You’ll also find a plethora of designer boutiques, luxurious hotels, and some of the most well-renowned jewelry shops.
Unlike the 1st arrondissement which is all about tourist attractions, the 2nd doesn’t offer much in this domain.
But for those longing to explore its old covered shopping arcades, be sure to head to Passage Des Panoramas which is the oldest covered passage, Galerie Vivienne, the most elegant, Passage Du Grand-Cerf, and more.
3rd Arrondissement (Temple)
One of the most loved regions of Paris, the 3rd Arrondissement is known for a lot of things, but mostly for being home to nearly half of the Le Marais neighborhood.
Perfect for feeding the history buff in you, here, you’ll find landmarks like Musée des Archives Nations, Musée des Arts et Metiers, the Anne Frank Garden, Musée Carnavalet, Picasso Museum, and more, plus the oldest surviving private house in Paris.
Home to several chic cafés as well, this district is also known as the Temple, with the word “Temple” originating from the military order that used to be decreed in this area called “Knights of Templar.”
The 13th arrondissement is also a great region to explore the culture and lifestyle of thriving diverse communities like the Jewish and Wenzhou Chinese.
How to Visit the 3rd Arrondissement of Paris
Here are the tickets plus tours you’ll need to book before visiting Paris 3.
- Book your skip-the-line ticket to Picasso Museum here.
- Purchase this Musée des Arts et Metiers entry ticket to see some of the scientific inventions over the years.
- To get a full understanding of the Le Marais neighborhood, I recommend booking this Le Marais private walking tour that will talk you through all the district’s attractions.
4th Arrondissement (Hôtel de Ville)
Home to the larger part of Le Marais, Ile Saint Louis, and part of Ile de la Cité, the 4th Arrondissement is the ideal place to tour for the typical French experience.
At the center of this district lies Place des Vosges, the city’s oldest city square, and some of Paris’ most visited monuments like Notre Dame Cathedral, Centre Pompidou (a modern one-of-a-kind museum with a terrace restaurant with stunning views of the Eiffel Tower), and Hôtel de Ville, the city hall of Paris which the district is named after.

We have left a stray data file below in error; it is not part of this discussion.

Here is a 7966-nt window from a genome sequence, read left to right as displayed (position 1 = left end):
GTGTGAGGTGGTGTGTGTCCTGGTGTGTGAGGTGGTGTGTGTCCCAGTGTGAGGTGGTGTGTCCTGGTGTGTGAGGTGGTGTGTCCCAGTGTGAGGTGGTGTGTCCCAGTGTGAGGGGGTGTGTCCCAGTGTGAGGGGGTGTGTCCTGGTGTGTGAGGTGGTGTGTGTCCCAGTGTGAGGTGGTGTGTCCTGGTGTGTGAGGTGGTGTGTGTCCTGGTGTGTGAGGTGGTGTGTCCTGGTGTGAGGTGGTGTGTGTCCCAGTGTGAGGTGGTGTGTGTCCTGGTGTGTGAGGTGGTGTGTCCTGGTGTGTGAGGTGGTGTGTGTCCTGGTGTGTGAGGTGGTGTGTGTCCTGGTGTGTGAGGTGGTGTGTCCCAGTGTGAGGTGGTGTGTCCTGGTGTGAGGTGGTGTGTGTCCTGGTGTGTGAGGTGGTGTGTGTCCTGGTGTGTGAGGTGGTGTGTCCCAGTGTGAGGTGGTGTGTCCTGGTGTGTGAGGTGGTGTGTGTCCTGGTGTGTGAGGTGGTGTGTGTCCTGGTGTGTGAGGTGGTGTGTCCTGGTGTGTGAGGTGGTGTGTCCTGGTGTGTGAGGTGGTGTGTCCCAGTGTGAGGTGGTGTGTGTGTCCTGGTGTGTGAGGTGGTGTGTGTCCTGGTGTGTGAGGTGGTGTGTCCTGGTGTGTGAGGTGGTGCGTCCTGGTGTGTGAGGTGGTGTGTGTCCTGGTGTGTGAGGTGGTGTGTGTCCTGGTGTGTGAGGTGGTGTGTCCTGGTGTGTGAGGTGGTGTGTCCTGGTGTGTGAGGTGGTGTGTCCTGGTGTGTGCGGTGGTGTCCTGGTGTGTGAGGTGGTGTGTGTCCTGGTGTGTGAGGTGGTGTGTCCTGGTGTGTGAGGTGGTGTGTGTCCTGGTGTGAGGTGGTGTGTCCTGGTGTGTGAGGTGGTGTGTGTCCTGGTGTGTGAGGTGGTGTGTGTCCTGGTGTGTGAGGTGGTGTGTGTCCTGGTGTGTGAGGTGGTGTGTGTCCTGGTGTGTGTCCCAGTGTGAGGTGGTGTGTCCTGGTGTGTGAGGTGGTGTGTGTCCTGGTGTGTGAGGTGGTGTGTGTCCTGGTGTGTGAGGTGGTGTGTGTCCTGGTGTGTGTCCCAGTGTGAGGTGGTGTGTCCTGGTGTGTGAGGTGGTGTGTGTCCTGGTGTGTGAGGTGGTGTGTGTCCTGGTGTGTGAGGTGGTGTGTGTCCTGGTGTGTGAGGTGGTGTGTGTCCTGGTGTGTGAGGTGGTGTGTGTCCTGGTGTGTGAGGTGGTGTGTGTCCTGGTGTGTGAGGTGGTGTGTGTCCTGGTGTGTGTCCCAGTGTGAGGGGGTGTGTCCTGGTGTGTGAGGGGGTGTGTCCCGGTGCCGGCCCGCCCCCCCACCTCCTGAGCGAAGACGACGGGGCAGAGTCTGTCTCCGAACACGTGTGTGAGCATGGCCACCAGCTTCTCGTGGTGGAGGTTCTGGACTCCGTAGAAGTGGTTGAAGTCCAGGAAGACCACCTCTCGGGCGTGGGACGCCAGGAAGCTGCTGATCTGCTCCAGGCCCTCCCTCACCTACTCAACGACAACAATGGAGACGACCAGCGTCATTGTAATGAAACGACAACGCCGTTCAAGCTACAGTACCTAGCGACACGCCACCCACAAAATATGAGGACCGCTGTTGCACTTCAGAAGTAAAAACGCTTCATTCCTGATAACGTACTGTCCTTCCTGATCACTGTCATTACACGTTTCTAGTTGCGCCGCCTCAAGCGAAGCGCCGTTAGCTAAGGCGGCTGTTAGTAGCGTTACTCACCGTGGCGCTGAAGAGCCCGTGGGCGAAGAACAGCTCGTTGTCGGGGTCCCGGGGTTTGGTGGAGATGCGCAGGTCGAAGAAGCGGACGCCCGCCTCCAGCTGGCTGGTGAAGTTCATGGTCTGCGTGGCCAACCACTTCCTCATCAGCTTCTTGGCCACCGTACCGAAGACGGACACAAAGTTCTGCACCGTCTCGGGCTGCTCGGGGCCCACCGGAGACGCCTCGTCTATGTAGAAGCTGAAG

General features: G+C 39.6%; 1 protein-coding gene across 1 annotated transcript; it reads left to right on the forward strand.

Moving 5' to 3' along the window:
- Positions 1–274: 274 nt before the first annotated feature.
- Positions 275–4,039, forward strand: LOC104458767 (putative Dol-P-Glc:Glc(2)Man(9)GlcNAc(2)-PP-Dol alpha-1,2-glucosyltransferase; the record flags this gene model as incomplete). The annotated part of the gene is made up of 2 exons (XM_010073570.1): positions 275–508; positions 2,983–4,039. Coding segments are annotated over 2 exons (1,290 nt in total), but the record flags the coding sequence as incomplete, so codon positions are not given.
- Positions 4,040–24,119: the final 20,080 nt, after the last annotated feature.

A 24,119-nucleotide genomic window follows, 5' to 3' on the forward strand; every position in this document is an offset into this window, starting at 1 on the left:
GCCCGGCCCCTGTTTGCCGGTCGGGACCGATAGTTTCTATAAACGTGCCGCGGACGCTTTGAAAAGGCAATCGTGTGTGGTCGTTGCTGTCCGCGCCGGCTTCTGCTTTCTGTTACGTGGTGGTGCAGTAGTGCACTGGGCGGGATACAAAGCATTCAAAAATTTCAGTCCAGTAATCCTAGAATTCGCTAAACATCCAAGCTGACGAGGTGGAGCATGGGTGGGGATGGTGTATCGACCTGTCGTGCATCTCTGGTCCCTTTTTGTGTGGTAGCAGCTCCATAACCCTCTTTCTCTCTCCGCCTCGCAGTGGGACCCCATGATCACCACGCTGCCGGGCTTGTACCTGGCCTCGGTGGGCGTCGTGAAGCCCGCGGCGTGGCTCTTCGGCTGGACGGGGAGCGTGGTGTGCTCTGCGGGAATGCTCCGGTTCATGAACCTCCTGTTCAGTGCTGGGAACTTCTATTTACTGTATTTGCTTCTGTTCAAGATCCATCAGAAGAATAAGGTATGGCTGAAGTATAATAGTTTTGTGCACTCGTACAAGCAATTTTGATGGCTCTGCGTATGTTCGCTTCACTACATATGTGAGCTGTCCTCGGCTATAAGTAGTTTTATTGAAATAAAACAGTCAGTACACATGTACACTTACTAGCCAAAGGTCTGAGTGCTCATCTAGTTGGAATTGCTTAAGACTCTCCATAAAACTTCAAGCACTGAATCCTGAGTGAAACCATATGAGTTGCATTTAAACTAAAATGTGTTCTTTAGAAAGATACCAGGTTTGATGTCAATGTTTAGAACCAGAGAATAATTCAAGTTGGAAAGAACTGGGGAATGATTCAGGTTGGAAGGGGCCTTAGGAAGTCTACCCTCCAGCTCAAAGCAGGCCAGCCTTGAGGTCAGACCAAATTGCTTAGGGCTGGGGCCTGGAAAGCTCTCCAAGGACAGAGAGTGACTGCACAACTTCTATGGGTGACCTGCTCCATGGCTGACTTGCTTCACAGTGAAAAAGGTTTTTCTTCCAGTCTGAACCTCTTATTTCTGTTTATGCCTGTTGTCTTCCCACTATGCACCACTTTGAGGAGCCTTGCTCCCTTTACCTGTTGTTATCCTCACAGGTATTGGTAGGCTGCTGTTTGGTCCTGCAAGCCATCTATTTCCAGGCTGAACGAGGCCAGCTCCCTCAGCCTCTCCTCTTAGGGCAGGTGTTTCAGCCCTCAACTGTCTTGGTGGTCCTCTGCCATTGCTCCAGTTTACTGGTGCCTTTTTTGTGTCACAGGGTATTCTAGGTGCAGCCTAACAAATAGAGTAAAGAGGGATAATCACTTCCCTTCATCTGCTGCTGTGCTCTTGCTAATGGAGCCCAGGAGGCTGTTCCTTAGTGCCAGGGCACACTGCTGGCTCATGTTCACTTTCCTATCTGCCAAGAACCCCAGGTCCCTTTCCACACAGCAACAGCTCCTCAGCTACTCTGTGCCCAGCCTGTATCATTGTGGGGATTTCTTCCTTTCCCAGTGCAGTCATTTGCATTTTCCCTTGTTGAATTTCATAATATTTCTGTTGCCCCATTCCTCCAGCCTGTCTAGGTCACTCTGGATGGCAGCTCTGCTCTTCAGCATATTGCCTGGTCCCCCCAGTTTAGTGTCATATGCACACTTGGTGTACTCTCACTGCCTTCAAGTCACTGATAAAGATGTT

The 4th district is also home to Colonne de Juillet at Place de la Bastille which is a monumental landmark in the history of France.
Fondly called ‘the gay district of Paris,’ the region is also home to several gay bars and holds several events in support of the LGBTQ+ community!
And if you’re a literary enthusiast, Victor Hugo’s house formally known as Maison de Victor Hugo, a free museum in Paris is also located in the 4th arrondissement!
How to Visit the 4th Arrondissement of Paris
Here are the tickets plus tours you’ll need to book before visiting Paris 4.
- Admire modern and contemporary art at Centre Pompidou by purchasing this skip-the-line ticket or better yet book this private guided tour to learn more about the museum.
- Walk through the streets and learn more history about the district by joining this Le Marais walking tour.
- However, if you prefer tasting some of France’s famous food, then you shouldn’t miss this Le Marais food walking tour.
- Got a sweet tooth, join this Le Marais pastry and chocolate food tour instead.
5th Arrondissement (Panthéon)
One of the coolest parts about touring Paris by arrondissement is exploring every district and getting to experience the best of each nook and cranny of the magnificent city, and the 5th arrondissement is one of them.